By Justin Parkinson
BBC News education reporter
A secondary school in England is to abolish all year groups in an effort to raise its academic performance.
Head teacher Cheryl Heron describes herself as 'a maverick'
Pupils aged 11 to 16 at Bridgemary School in Gosport, Hampshire, will be mixed according to ability, with the brightest taking exams years early.
Only a quarter of its children get five A* to C grades at GCSE or equivalent, less than half the national average.
Head teacher Cheryl Heron said a new approach was needed to overcome "unacceptably" low achievement.
She told BBC News: "This is about making sure the bright kids are pushed and that those with less academic ability are not left behind.
"Children will be able to work according to their own needs and raise their expectations."
From September, pupils will study at one of five levels, depending on their ability.
These are worked out from teachers' asessments and final primary school test performances.
The levels range from basic literacy and numeracy skills to A-level standard.
The hope is that brighter children can get ahead, while those of lesser ability are not allowed to become bored and frustrated if they fall behind.
Each pupil will be assessed in each subject every half-term to decide whether they should be moved within a system of "personalised learning".
So it would be possible for a 13-year-old to study maths at the standard of the average 15-year-old, while doing "normal" level English.
Less developed pupils will get extra "catch-up" coaching.
The plan is a radical departure from the common system of "streaming" or "banding" within year groups, where children are grouped according to ability.
Mrs Heron, who has already tried some mixed-age group teaching at the school, said: "A child might be good at all subjects or one subject.
"It's not just academic. We offer every level of qualification from the basics upwards, in vocational subjects too.
"Everything a child does will be accredited."
Bridgemary, set in an economically deprived area, is working in "challenging circumstances", according to the schools watchdog Ofsted.
Melissa is looking forward to mixed-age groups
Two fifths of its 1,200 pupils have special educational needs, while just 1.4% of parents have any experience of higher education.
Mrs Heron is encouraging older pupils to become "mentors" to their younger counterparts.
She said: "A lot of people think that bullying will happen if you mix ages. There is bullying in school anyway.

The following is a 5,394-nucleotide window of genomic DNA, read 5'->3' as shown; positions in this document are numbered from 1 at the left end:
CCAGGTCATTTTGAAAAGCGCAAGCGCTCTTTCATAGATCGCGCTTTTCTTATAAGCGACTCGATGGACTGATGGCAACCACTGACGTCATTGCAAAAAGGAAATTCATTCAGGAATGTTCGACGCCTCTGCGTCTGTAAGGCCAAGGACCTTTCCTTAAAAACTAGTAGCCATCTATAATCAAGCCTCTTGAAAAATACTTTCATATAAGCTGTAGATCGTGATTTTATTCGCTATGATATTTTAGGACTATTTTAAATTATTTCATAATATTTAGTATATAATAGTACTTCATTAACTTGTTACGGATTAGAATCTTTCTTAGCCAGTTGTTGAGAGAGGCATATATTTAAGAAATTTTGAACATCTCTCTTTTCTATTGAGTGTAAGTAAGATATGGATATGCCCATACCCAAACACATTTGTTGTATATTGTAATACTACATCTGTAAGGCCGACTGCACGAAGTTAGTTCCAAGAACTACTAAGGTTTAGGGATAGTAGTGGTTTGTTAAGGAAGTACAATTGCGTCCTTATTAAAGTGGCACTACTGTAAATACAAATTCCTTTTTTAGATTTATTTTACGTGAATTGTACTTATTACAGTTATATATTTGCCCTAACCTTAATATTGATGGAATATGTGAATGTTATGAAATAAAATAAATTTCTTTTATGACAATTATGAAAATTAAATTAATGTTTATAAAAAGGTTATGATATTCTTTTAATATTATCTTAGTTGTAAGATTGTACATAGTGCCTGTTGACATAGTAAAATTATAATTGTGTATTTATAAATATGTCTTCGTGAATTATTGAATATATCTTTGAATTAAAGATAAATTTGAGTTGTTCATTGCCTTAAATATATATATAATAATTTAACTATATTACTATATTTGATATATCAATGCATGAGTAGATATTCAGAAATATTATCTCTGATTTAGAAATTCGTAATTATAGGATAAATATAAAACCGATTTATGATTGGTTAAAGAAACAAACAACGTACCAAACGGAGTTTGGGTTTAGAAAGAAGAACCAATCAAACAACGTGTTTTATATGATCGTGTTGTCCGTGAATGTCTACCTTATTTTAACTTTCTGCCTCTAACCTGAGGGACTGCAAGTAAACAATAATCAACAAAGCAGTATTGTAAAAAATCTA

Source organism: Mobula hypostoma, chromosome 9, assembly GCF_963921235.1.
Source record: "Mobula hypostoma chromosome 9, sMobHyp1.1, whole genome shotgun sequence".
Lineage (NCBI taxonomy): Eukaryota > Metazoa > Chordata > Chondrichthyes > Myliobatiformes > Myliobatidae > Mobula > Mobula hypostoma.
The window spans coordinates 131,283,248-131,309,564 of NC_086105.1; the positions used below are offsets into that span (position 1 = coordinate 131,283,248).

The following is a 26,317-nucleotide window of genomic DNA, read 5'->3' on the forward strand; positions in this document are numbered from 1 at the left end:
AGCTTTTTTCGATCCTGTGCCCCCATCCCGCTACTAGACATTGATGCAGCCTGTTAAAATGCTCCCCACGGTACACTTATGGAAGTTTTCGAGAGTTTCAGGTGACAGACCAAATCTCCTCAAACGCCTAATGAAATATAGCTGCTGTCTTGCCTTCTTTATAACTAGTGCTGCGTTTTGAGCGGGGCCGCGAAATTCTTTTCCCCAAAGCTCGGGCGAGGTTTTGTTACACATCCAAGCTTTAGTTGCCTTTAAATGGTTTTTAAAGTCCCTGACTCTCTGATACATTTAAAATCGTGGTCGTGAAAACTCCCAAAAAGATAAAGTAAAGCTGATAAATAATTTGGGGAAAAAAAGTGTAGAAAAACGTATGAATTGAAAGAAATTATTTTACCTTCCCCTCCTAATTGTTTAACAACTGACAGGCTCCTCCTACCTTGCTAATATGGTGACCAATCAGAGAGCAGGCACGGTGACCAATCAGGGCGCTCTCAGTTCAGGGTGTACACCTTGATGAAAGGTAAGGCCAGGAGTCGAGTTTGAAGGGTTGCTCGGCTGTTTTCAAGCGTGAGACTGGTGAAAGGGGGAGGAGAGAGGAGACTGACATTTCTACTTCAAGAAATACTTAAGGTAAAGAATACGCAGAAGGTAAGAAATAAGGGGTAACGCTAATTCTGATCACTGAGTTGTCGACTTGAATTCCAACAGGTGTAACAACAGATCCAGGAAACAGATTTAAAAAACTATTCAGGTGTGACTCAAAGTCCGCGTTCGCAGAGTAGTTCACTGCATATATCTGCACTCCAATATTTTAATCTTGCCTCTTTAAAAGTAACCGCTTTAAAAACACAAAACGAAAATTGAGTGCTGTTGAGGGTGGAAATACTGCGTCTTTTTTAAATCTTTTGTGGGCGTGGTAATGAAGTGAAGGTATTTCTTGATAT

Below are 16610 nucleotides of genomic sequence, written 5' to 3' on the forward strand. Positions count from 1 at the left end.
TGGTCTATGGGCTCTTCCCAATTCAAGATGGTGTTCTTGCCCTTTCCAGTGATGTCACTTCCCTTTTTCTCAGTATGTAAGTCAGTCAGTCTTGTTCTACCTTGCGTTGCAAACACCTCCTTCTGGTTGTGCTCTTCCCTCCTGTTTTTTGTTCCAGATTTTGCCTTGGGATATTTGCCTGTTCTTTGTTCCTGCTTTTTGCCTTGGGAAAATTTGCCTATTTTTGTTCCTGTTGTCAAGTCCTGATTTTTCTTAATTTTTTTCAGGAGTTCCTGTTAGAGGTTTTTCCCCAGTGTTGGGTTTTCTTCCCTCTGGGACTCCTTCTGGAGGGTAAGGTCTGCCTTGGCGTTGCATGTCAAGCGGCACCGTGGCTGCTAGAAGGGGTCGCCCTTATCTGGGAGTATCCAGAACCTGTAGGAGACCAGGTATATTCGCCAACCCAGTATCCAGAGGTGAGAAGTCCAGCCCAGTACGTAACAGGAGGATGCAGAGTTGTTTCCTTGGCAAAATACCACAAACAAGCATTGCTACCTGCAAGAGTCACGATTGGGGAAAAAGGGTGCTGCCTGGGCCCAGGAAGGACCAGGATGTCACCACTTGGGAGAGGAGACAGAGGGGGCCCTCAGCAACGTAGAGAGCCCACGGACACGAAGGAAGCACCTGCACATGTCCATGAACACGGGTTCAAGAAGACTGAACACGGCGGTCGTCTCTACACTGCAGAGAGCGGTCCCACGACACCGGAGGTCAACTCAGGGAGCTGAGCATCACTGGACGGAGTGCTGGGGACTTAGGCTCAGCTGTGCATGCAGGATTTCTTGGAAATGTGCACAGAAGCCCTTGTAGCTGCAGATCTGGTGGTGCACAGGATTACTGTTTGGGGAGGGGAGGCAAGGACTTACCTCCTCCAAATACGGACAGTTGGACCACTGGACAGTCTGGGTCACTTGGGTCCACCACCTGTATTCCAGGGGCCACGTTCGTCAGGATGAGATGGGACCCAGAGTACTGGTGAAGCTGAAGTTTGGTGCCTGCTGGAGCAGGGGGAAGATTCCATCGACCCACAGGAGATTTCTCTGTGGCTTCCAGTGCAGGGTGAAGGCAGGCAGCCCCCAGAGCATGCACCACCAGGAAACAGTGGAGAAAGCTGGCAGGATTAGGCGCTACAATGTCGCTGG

"The work so far had aided social interaction big time. It's given younger children the confidence to speak to older ones.
"The $64,000 question is how we raise expectations and standards. We are trying to do this all the time.
"This is a template for our school. I don't know if it will work elsewhere. We've got to do what we feel is right.
"I know I'm a maverick but we must try something new because the current situation is unacceptable."
Melissa, aged 12, is one of the pupils singled out as being gifted or talented and is looking forward to the end of year groups.
She said: "I make friends quite easily. The mentor helps us through what we are doing and we get on well with everyone."
Grace, 16, took AS-level critical thinking last year - two years earlier than normal - under a pilot scheme involving a nearby sixth-form college.
She said: "I don't want to study everything in the same form group.
"The AS-level was really, really fun. I got a taste of college and met some people from other schools.
'Good for staff'
"It was just more interesting. We could talk more about anything.
"The way the system was, people would probably think you were a bit too clever if you studied a bit ahead. They would probably call you a boffin.
"We don't think of the younger ones as 'little kids', so I can't see any problems."
One man who might have a few, however is deputy head Richard Carlyle, charged with setting the timetable for the brave new world of personalised learning.
He said: "Staff will have to be flexible to offer the greater range of subjects on offer.
"For instance specialists in humanities will have to teach stuff like travel and tourism and classical civilisation, as well as their main areas.
"It's good for teachers' professional development. In time we hope for a lot more success."